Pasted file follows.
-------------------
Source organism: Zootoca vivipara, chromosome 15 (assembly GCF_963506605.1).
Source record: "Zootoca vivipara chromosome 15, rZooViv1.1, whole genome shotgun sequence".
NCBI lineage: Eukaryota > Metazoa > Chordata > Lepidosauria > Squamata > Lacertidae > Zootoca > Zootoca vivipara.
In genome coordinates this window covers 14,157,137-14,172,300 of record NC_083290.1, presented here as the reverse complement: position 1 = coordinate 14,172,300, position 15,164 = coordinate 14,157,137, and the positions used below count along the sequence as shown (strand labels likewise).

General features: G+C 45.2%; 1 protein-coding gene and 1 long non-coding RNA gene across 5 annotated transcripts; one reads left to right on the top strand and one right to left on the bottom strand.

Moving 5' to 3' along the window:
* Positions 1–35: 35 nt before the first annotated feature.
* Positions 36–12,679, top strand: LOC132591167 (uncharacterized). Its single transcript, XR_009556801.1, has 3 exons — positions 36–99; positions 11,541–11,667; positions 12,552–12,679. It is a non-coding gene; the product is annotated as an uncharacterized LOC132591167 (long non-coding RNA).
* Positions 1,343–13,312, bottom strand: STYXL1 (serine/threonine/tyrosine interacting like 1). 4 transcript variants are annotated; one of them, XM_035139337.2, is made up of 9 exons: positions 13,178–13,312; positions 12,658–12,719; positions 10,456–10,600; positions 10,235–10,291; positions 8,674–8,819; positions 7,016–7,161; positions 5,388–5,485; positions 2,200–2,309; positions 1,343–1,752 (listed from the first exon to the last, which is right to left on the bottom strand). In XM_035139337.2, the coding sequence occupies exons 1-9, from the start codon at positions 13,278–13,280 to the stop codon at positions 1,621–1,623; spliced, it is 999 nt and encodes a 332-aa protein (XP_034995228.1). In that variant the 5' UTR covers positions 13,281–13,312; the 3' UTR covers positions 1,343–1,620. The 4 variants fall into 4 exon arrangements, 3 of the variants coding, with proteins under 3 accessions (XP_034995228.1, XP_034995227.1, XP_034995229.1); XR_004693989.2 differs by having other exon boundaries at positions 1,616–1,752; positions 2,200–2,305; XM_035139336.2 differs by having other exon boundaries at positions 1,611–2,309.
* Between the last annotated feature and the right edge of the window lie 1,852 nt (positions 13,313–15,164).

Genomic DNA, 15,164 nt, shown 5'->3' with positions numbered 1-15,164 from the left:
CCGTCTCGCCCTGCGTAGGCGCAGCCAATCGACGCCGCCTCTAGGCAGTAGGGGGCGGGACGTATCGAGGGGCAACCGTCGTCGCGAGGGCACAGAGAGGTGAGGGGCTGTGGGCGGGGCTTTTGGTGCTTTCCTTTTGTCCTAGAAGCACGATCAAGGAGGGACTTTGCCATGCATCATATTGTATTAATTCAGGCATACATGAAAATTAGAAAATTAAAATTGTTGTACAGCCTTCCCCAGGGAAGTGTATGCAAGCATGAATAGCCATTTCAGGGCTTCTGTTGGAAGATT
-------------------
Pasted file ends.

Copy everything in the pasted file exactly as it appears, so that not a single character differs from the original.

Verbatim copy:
Source organism: Zootoca vivipara, chromosome 15 (assembly GCF_963506605.1).
Source record: "Zootoca vivipara chromosome 15, rZooViv1.1, whole genome shotgun sequence".
NCBI lineage: Eukaryota > Metazoa > Chordata > Lepidosauria > Squamata > Lacertidae > Zootoca > Zootoca vivipara.
In genome coordinates this window covers 14,157,137-14,172,300 of record NC_083290.1, presented here as the reverse complement: position 1 = coordinate 14,172,300, position 15,164 = coordinate 14,157,137, and the positions used below count along the sequence as shown (strand labels likewise).

General features: G+C 45.2%; 1 protein-coding gene and 1 long non-coding RNA gene across 5 annotated transcripts; one reads left to right on the top strand and one right to left on the bottom strand.

Moving 5' to 3' along the window:
* Positions 1–35: 35 nt before the first annotated feature.
* Positions 36–12,679, top strand: LOC132591167 (uncharacterized). Its single transcript, XR_009556801.1, has 3 exons — positions 36–99; positions 11,541–11,667; positions 12,552–12,679. It is a non-coding gene; the product is annotated as an uncharacterized LOC132591167 (long non-coding RNA).
* Positions 1,343–13,312, bottom strand: STYXL1 (serine/threonine/tyrosine interacting like 1). 4 transcript variants are annotated; one of them, XM_035139337.2, is made up of 9 exons: positions 13,178–13,312; positions 12,658–12,719; positions 10,456–10,600; positions 10,235–10,291; positions 8,674–8,819; positions 7,016–7,161; positions 5,388–5,485; positions 2,200–2,309; positions 1,343–1,752 (listed from the first exon to the last, which is right to left on the bottom strand). In XM_035139337.2, the coding sequence occupies exons 1-9, from the start codon at positions 13,278–13,280 to the stop codon at positions 1,621–1,623; spliced, it is 999 nt and encodes a 332-aa protein (XP_034995228.1). In that variant the 5' UTR covers positions 13,281–13,312; the 3' UTR covers positions 1,343–1,620. The 4 variants fall into 4 exon arrangements, 3 of the variants coding, with proteins under 3 accessions (XP_034995228.1, XP_034995227.1, XP_034995229.1); XR_004693989.2 differs by having other exon boundaries at positions 1,616–1,752; positions 2,200–2,305; XM_035139336.2 differs by having other exon boundaries at positions 1,611–2,309.
* Between the last annotated feature and the right edge of the window lie 1,852 nt (positions 13,313–15,164).

Genomic DNA, 15,164 nt, shown 5'->3' with positions numbered 1-15,164 from the left:
CCGTCTCGCCCTGCGTAGGCGCAGCCAATCGACGCCGCCTCTAGGCAGTAGGGGGCGGGACGTATCGAGGGGCAACCGTCGTCGCGAGGGCACAGAGAGGTGAGGGGCTGTGGGCGGGGCTTTTGGTGCTTTCCTTTTGTCCTAGAAGCACGATCAAGGAGGGACTTTGCCATGCATCATATTGTATTAATTCAGGCATACATGAAAATTAGAAAATTAAAATTGTTGTACAGCCTTCCCCAGGGAAGTGTATGCAAGCATGAATAGCCATTTCAGGGCTTCTGTTGGAAGATT